Abstract Introduction Juvenile idiopathic arthritis (JIA) is the most common rheumatological disease of childhood with a prevalence of around 1 in 1,000. Without appropriate treatment it can have devastating consequences including permanent disability from joint destruction and growth deformities. Disease aetiology remains unknown. Investigation of disease pathology at the level of the synovial membrane is required if we want to begin to understand the disease at the molecular and biochemical level. The synovial membrane proteome from early disease-stage, treatment naive JIA patients was compared between polyarticular and oligoarticular subgroups. Methods Protein was extracted from 15 newly diagnosed, treatment naive JIA synovial membrane biopsies and separated by two dimensional fluorescent difference in-gel electrophoresis. Proteins displaying a two-fold or greater change in expression levels between the two subgroups were identified by matrix assisted laser desorption ionization-time of flight mass spectrometry with expression further verified by Western blotting and immunohistochemistry. Results Analysis of variance analysis (P ≤ 0.05) revealed 25 protein spots with a two-fold or greater difference in expression levels between polyarticular and oligoarticular patients. Hierarchical cluster analysis with Pearson ranked correlation revealed two distinctive clusters of proteins. Some of the proteins that were differentially expressed included: integrin alpha 2b (P = 0.04); fibrinogen D fragment (P = 0.005); collagen type VI (P = 0.03); fibrinogen gamma chain (P = 0.05) and peroxiredoxin 2 (P = 0.02). The identified proteins are involved in a number of different processes including platelet activation and the coagulation system. Conclusions The data indicate distinct synovial membrane proteome profiles between JIA subgroups at an early stage in the disease process. The identified proteins also provide insight into differentially perturbed pathways which could influence pathological events at the joint level.
    • Ultra high risk of psychosis on committal to a young offender prison: an unrecognised opportunity for early intervention

      Flynn, Darran; Smith, Damian; Quirke, Luke; Monks, Stephen; Kennedy, Harry G (2012-08-03)
      Abstract Background The ultra high risk state for psychosis has not been studied in young offender populations. Prison populations have higher rates of psychiatric morbidity and substance use disorders. Due to the age profile of young offenders one would expect to find a high prevalence of individuals with pre-psychotic or ultra-high risk mental states for psychosis (UHR). Accordingly young offender institutions offer an opportunity for early interventions which could result in improved long term mental health, social and legal outcomes. In the course of establishing a mental health in-reach service into Ireland’s only young offender prison, we sought to estimate unmet mental health needs. Methods Every third new committal to a young offenders prison was interviewed using the Comprehensive Assessment of At-Risk Mental States (CAARMS) to identify the Ultra High Risk (UHR) state and a structured interview for assessing drug and alcohol misuse according to DSM-IV-TR criteria, the Developmental Understanding of Drug Misuse and Dependence - Short Form (DUNDRUM-S). Results Over a twelve month period 171 young male offenders aged 16 to 20 were assessed. Of these 39 (23%, 95% confidence interval 18% to 30%) met UHR criteria. UHR states peaked at 18 years, were associated with lower SOFAS scores for social and occupational function and were also associated with multiple substance misuse. The relationship with lower SOFAS scores persisted even when co-varying for multiple substance misuse. Conclusions Although psychotic symptoms are common in community samples of children and adolescents, the prevalence of the UHR state in young offenders was higher than reported for community samples. The association with impaired function also suggests that this may be part of a developing disorder. Much more attention should be paid to the relationship of UHR states to substance misuse and to the health needs of young offenders.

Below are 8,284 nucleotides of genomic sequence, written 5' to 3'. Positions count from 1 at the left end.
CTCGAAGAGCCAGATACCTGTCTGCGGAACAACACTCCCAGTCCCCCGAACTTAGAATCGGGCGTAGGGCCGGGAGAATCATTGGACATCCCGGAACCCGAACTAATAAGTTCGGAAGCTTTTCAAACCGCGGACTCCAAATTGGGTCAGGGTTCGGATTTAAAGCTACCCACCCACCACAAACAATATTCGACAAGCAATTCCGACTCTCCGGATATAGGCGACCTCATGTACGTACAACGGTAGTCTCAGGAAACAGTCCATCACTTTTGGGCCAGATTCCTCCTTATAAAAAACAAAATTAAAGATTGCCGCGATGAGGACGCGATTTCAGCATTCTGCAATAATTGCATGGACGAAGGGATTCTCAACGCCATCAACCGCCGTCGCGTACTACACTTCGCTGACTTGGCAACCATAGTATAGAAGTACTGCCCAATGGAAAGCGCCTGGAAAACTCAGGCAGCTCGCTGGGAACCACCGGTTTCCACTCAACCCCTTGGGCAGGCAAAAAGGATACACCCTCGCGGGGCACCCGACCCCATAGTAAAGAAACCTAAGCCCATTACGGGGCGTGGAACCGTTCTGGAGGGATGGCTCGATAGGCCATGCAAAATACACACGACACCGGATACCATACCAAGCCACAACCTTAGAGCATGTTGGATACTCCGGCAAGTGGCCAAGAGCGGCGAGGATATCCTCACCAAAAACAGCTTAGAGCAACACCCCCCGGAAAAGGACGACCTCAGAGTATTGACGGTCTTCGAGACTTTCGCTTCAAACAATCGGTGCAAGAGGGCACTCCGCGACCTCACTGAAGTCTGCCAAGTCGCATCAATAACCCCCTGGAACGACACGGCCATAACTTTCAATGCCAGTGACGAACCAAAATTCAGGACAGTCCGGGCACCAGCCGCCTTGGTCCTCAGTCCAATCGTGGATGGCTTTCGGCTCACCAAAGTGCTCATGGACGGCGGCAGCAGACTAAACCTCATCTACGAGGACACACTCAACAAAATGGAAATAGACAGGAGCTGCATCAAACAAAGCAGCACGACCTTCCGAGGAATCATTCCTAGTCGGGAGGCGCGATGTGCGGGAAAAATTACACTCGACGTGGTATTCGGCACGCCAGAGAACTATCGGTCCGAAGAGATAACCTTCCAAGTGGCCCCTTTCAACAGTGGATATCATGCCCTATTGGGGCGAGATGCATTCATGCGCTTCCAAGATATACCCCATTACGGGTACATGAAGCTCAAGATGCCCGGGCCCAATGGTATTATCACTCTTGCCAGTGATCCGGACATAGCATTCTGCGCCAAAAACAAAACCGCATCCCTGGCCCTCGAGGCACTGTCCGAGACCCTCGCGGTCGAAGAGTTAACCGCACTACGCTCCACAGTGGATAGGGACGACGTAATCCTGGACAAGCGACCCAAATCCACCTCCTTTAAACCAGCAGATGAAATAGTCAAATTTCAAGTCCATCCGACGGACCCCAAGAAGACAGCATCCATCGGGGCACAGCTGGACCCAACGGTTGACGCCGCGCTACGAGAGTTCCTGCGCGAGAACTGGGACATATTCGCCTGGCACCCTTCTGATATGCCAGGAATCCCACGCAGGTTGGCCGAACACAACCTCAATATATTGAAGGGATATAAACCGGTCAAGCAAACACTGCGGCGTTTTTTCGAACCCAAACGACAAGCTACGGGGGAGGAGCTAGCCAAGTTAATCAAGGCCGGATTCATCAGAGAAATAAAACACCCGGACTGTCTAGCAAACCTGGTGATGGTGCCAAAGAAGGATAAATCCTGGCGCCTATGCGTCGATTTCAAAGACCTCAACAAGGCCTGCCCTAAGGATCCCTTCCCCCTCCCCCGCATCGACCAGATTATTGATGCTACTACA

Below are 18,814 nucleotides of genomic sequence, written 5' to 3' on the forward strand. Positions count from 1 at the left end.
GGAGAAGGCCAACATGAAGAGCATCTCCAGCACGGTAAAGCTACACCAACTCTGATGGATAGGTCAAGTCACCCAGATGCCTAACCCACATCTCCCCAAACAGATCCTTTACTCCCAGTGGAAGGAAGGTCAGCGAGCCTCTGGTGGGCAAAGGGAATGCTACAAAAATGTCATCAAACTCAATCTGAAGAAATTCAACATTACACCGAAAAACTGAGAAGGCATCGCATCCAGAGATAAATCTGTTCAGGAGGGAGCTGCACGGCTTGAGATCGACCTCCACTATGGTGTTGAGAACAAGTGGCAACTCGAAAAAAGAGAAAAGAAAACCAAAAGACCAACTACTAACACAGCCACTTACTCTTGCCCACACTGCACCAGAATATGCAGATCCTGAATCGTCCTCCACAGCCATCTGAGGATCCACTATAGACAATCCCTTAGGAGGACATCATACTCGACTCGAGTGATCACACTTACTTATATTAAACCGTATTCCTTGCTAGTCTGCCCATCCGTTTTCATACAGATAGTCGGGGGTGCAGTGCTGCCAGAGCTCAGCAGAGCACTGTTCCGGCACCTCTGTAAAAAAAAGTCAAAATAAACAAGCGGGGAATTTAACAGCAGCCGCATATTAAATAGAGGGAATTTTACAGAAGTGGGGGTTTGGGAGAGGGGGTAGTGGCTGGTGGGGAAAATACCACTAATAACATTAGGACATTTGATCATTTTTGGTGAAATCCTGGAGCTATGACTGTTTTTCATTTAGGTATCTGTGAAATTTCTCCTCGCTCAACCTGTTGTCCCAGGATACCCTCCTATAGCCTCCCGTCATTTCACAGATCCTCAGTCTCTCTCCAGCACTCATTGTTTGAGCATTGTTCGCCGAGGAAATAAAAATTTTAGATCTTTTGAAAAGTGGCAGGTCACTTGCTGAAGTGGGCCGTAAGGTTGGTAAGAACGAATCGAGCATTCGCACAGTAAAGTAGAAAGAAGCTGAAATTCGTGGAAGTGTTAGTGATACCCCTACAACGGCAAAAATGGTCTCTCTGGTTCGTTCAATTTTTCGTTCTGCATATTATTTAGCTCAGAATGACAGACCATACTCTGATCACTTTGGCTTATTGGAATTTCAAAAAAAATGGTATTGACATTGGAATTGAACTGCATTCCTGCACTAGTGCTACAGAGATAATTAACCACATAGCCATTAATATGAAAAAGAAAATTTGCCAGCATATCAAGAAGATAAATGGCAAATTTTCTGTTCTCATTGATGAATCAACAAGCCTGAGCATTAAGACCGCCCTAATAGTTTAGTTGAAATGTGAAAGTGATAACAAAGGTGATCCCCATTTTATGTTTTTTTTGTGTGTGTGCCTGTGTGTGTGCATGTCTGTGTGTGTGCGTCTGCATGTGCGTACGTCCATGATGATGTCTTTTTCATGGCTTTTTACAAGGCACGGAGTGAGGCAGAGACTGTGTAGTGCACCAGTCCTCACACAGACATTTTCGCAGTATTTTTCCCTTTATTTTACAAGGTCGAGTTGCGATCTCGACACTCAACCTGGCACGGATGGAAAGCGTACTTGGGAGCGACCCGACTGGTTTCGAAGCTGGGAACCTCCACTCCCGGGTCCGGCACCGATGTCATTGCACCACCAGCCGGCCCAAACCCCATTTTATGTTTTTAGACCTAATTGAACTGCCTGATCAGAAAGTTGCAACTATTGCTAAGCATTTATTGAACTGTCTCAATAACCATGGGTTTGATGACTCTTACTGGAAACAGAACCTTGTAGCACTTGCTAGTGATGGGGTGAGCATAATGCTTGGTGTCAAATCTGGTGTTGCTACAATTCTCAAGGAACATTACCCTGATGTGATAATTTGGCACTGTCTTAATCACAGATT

• University students' awareness of causes and risk factors of miscarriage: a cross-sectional study.

      San Lazaro Campillo, Indra; Meaney, Sarah; Sheehan, Jacqueline; Rice, Rachel; O'Donoghue, Keelin (BMC Women's Health, 2018-11-19)
    • Young people and drugs: A review document

      Cox, Gemma; The Addiction Research Centre, Trinity College Dublin (The Addiction Research Centre, Trinity College Dublin, 2002-09)